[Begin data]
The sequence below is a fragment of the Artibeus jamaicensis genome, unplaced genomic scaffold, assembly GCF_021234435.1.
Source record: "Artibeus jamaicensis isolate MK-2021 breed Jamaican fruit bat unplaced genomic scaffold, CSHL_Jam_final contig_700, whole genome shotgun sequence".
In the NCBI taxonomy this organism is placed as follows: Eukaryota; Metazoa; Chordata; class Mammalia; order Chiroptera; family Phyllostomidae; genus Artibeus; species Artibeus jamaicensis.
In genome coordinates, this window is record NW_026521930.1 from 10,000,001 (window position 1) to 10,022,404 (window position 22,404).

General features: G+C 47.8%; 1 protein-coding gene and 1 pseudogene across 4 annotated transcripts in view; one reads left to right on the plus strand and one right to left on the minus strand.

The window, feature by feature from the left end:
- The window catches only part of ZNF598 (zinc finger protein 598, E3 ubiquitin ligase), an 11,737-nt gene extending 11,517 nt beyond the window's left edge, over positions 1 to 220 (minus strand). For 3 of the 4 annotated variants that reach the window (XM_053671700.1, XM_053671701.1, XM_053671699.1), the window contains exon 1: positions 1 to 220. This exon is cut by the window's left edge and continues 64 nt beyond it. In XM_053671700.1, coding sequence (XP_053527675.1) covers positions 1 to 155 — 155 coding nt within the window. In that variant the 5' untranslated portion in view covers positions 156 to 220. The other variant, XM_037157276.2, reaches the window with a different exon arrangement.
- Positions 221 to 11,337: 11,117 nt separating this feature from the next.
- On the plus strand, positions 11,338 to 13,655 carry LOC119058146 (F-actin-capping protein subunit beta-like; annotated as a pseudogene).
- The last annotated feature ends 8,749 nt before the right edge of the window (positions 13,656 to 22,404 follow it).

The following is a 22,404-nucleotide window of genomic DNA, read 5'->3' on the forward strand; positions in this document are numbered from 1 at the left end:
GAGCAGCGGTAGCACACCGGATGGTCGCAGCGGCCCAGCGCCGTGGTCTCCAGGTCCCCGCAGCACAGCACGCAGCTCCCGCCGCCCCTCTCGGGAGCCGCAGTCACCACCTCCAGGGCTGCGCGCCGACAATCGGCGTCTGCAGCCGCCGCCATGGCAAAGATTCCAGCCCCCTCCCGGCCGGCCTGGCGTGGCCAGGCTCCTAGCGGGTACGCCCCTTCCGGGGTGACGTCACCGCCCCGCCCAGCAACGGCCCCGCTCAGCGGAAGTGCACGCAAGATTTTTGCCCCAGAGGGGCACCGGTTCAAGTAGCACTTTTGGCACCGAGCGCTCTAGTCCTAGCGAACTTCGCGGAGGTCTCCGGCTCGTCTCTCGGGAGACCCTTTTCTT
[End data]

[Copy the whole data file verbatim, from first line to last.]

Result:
The sequence below is a fragment of the Artibeus jamaicensis genome, unplaced genomic scaffold, assembly GCF_021234435.1.
Source record: "Artibeus jamaicensis isolate MK-2021 breed Jamaican fruit bat unplaced genomic scaffold, CSHL_Jam_final contig_700, whole genome shotgun sequence".
In the NCBI taxonomy this organism is placed as follows: Eukaryota; Metazoa; Chordata; class Mammalia; order Chiroptera; family Phyllostomidae; genus Artibeus; species Artibeus jamaicensis.
In genome coordinates, this window is record NW_026521930.1 from 10,000,001 (window position 1) to 10,022,404 (window position 22,404).

General features: G+C 47.8%; 1 protein-coding gene and 1 pseudogene across 4 annotated transcripts in view; one reads left to right on the plus strand and one right to left on the minus strand.

The window, feature by feature from the left end:
- The window catches only part of ZNF598 (zinc finger protein 598, E3 ubiquitin ligase), an 11,737-nt gene extending 11,517 nt beyond the window's left edge, over positions 1 to 220 (minus strand). For 3 of the 4 annotated variants that reach the window (XM_053671700.1, XM_053671701.1, XM_053671699.1), the window contains exon 1: positions 1 to 220. This exon is cut by the window's left edge and continues 64 nt beyond it. In XM_053671700.1, coding sequence (XP_053527675.1) covers positions 1 to 155 — 155 coding nt within the window. In that variant the 5' untranslated portion in view covers positions 156 to 220. The other variant, XM_037157276.2, reaches the window with a different exon arrangement.
- Positions 221 to 11,337: 11,117 nt separating this feature from the next.
- On the plus strand, positions 11,338 to 13,655 carry LOC119058146 (F-actin-capping protein subunit beta-like; annotated as a pseudogene).
- The last annotated feature ends 8,749 nt before the right edge of the window (positions 13,656 to 22,404 follow it).

The following is a 22,404-nucleotide window of genomic DNA, read 5'->3' on the forward strand; positions in this document are numbered from 1 at the left end:
GAGCAGCGGTAGCACACCGGATGGTCGCAGCGGCCCAGCGCCGTGGTCTCCAGGTCCCCGCAGCACAGCACGCAGCTCCCGCCGCCCCTCTCGGGAGCCGCAGTCACCACCTCCAGGGCTGCGCGCCGACAATCGGCGTCTGCAGCCGCCGCCATGGCAAAGATTCCAGCCCCCTCCCGGCCGGCCTGGCGTGGCCAGGCTCCTAGCGGGTACGCCCCTTCCGGGGTGACGTCACCGCCCCGCCCAGCAACGGCCCCGCTCAGCGGAAGTGCACGCAAGATTTTTGCCCCAGAGGGGCACCGGTTCAAGTAGCACTTTTGGCACCGAGCGCTCTAGTCCTAGCGAACTTCGCGGAGGTCTCCGGCTCGTCTCTCGGGAGACCCTTTTCTT